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940 [940]

Actes and Monumentes Of the Church

thought the same. But how so euer of that mater is to be demed, credible it is, that the sayd Duke in suffering or procuryng this death of his brother, not only he endamaged him selfe, and weaked his owne power thereby, but also prouoked the chastisement of Gods scourge & rodde, whiche did so lyght vpon hym. Notwithstanding his ende (the Lorde so working with hym) was constant in Christes truthe, as his life was before a great mainteiner of thesame.

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King Edward the vi.

MarginaliaKyng Edwarde the syxt.NOt long after the death of the Duke of Somerset, whiche was the 22. day of Ianuary, in the yeare of our Lorde. 1552. followed the next yeare after An. 1553. Marginalia1553 about the moneth of Iune, the death of kyng Edward, beyng of the age almost of xvii. yeares, a prince in al ornamentes and giftes belonging to a prince incomparable, derely and tenderly beloued of all his subiectes, but especially of the good and the learned sort, and yet not so muche beloued as also admirable, by reason of his rare towardnes and hope both of vertue and learning whiche in hym appeared aboue the capacitie of his yeares. And as he was intierly of his subiectes beloued, so with no lesse good wyll he loued them agayne. Of nature and disposition meke, and muche inclined to clemencie. He alwayes spared and fauoured lyfe of man, as in a certaine dissertation of his once appeared, had with Maister Cheke, in fauouringe the lyfe of heretikes. Although the errour he dyd not fauour, and therefore was hym selfe (if it had pleased god otherwise) worthy of lōger life but our lyfe was not worthy of such a prince. There wanted in hym no promptes of wytte, grauitie of sentence, rypenes of iudgement: fauour and loue of religion was in him from his chyldhode. Suche an organe geuen of God to the church of England, as Englād had neuer better. Ouer and besydes these notable excel-cellēcies, and other great vertues in hym, adde moreouer skill & knowledge of tongues, & other sciences, whereūto he semed rather borne than broughte vppe. Moreouer there wanted not in hym to this felicitie of wytte, and dexteritie of nature, lyke happines of institution & good instructours: neyther dyd there lacke agayne in hym anye diligence to receiue that, whiche they would teache him, in so much that in the midst of all his playe and recreation, he would alwaies obserue and kepe his hower appointed to his study, vsing the same with much attention, tyll tyme called hym againe from his boke to pastime. In this his study and keeping of his houres, he did so profite, that Doctor Cranmer, tharchebyshop then of Caunter-bury, beholding his towardnes, his readynes to both tongues, in translating from Greke to Latin, from Latin to Greke againe, in declaming with his scholefellowes without helpe of his teachers, and that ex tempore, would wepe for ioye, declaryng to Doctor Coxe his scholemaister,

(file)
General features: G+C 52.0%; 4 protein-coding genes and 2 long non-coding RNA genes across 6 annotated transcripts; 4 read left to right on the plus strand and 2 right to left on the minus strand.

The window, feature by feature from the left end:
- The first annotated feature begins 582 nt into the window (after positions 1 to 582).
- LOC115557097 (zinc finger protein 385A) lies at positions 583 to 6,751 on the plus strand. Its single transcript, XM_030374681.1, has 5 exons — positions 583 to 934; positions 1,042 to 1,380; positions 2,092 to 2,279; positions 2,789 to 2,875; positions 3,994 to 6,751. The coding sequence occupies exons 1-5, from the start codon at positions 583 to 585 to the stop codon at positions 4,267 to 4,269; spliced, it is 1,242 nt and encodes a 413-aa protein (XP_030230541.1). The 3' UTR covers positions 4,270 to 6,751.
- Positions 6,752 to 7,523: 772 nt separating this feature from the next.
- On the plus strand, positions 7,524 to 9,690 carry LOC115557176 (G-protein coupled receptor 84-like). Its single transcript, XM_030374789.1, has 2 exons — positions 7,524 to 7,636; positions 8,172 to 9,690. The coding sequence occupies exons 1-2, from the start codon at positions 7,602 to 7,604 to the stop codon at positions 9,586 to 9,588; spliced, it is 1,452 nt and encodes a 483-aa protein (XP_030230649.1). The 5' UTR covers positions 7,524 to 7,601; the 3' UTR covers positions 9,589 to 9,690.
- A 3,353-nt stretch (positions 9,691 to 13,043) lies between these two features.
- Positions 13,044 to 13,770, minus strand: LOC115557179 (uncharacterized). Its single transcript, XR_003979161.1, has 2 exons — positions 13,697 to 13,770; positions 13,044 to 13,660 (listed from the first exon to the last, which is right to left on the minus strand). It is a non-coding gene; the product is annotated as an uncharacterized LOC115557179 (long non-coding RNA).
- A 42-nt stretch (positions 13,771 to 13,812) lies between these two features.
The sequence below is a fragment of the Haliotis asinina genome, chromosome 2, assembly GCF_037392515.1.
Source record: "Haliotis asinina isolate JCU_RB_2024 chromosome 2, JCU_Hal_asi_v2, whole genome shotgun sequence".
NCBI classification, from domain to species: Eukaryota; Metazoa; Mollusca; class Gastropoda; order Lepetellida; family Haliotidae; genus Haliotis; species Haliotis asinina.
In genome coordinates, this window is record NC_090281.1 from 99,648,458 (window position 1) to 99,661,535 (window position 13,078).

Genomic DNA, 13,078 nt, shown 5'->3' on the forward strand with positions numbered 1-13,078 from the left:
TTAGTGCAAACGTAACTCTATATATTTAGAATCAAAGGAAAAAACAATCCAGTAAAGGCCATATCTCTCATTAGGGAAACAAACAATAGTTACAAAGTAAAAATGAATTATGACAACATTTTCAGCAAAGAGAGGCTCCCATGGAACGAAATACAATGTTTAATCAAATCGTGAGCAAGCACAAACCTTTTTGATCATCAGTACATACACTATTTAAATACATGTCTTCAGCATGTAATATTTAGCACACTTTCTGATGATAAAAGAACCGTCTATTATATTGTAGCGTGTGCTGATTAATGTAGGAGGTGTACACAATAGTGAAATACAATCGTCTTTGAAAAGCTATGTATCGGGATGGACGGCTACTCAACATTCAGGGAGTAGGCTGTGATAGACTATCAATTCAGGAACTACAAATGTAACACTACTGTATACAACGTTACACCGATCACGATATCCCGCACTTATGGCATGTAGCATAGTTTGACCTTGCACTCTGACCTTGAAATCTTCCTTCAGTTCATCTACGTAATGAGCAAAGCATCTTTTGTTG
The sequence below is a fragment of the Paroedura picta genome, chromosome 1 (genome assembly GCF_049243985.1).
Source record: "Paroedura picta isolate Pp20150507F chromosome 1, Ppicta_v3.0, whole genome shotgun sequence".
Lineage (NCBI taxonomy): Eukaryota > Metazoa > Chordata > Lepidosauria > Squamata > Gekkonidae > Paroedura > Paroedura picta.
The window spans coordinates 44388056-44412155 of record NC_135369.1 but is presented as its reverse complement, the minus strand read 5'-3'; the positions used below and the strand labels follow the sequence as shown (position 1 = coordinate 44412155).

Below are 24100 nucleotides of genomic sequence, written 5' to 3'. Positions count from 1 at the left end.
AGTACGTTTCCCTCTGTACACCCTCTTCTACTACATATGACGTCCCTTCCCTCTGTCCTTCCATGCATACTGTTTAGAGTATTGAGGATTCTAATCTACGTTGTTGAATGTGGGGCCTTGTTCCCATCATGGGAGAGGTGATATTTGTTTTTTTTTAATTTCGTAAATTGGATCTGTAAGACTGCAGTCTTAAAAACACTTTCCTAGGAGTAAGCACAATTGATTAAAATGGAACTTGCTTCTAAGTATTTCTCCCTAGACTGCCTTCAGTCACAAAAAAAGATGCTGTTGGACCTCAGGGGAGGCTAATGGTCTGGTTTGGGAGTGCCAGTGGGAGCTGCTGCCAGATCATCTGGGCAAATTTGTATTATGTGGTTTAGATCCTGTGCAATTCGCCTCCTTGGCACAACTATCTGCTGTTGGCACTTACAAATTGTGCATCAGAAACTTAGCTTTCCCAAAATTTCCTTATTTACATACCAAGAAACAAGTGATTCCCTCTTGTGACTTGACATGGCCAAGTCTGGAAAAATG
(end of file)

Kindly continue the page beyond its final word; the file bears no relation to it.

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Richard Cox, the first Elizabethan bishop of Ely, was Edward VI's tutor and almoner from 1543-48. This reference is one clear indication that he was one of Foxe's sources for these tales of Edward's gifts and virtues.